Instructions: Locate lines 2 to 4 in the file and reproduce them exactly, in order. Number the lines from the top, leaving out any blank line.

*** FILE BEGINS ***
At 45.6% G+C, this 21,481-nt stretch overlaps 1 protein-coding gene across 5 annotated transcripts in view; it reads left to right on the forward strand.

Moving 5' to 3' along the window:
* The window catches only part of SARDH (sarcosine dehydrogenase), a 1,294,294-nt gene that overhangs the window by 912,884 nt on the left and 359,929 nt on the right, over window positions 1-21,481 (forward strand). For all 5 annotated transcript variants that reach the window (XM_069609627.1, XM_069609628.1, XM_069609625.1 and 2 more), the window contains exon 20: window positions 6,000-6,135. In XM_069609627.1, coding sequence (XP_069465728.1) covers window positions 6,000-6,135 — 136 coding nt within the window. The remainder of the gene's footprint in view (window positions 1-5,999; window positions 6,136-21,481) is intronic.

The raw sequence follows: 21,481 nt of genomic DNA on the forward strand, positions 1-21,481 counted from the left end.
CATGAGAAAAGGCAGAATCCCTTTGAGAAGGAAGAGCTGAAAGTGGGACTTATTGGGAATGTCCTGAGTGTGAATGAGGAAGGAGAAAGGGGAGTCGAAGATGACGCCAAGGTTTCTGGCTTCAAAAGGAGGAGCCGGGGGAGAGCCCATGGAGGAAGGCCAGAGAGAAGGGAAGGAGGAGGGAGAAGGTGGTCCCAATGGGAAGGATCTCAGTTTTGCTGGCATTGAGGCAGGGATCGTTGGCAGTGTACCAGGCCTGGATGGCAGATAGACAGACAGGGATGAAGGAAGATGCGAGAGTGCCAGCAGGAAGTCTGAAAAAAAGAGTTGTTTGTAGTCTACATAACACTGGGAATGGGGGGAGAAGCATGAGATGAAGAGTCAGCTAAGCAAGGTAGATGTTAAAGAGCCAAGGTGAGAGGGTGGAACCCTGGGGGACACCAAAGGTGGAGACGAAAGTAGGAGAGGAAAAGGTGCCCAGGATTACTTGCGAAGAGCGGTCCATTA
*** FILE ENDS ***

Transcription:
Moving 5' to 3' along the window:
* The window catches only part of SARDH (sarcosine dehydrogenase), a 1,294,294-nt gene that overhangs the window by 912,884 nt on the left and 359,929 nt on the right, over window positions 1-21,481 (forward strand). For all 5 annotated transcript variants that reach the window (XM_069609627.1, XM_069609628.1, XM_069609625.1 and 2 more), the window contains exon 20: window positions 6,000-6,135. In XM_069609627.1, coding sequence (XP_069465728.1) covers window positions 6,000-6,135 — 136 coding nt within the window. The remainder of the gene's footprint in view (window positions 1-5,999; window positions 6,136-21,481) is intronic.

The raw sequence follows: 21,481 nt of genomic DNA on the forward strand, positions 1-21,481 counted from the left end.